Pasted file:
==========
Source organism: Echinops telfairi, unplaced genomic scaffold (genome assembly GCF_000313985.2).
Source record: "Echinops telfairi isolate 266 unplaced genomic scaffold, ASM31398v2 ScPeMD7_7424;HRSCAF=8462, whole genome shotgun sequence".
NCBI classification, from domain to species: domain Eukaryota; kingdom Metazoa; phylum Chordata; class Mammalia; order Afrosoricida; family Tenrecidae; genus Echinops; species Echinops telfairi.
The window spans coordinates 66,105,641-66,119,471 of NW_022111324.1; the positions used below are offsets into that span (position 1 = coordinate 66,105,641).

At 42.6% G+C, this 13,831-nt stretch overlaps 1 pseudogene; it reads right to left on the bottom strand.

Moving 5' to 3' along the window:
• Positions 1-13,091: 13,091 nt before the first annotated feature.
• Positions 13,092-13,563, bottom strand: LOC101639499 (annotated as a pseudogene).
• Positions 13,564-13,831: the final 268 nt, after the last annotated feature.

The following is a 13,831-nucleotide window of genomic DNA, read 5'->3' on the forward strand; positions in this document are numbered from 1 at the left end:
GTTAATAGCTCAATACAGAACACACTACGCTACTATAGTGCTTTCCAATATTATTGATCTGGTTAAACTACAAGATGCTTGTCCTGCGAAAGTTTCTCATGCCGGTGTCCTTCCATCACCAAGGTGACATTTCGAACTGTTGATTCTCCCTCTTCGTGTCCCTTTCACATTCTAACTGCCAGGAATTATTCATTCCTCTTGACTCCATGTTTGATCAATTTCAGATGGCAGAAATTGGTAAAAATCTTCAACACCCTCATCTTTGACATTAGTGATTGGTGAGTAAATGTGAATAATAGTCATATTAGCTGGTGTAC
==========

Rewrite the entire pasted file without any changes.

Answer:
Source organism: Echinops telfairi, unplaced genomic scaffold (genome assembly GCF_000313985.2).
Source record: "Echinops telfairi isolate 266 unplaced genomic scaffold, ASM31398v2 ScPeMD7_7424;HRSCAF=8462, whole genome shotgun sequence".
NCBI classification, from domain to species: domain Eukaryota; kingdom Metazoa; phylum Chordata; class Mammalia; order Afrosoricida; family Tenrecidae; genus Echinops; species Echinops telfairi.
The window spans coordinates 66,105,641-66,119,471 of NW_022111324.1; the positions used below are offsets into that span (position 1 = coordinate 66,105,641).

At 42.6% G+C, this 13,831-nt stretch overlaps 1 pseudogene; it reads right to left on the bottom strand.

Moving 5' to 3' along the window:
• Positions 1-13,091: 13,091 nt before the first annotated feature.
• Positions 13,092-13,563, bottom strand: LOC101639499 (annotated as a pseudogene).
• Positions 13,564-13,831: the final 268 nt, after the last annotated feature.

The following is a 13,831-nucleotide window of genomic DNA, read 5'->3' on the forward strand; positions in this document are numbered from 1 at the left end:
GTTAATAGCTCAATACAGAACACACTACGCTACTATAGTGCTTTCCAATATTATTGATCTGGTTAAACTACAAGATGCTTGTCCTGCGAAAGTTTCTCATGCCGGTGTCCTTCCATCACCAAGGTGACATTTCGAACTGTTGATTCTCCCTCTTCGTGTCCCTTTCACATTCTAACTGCCAGGAATTATTCATTCCTCTTGACTCCATGTTTGATCAATTTCAGATGGCAGAAATTGGTAAAAATCTTCAACACCCTCATCTTTGACATTAGTGATTGGTGAGTAAATGTGAATAATAGTCATATTAGCTGGTGTAC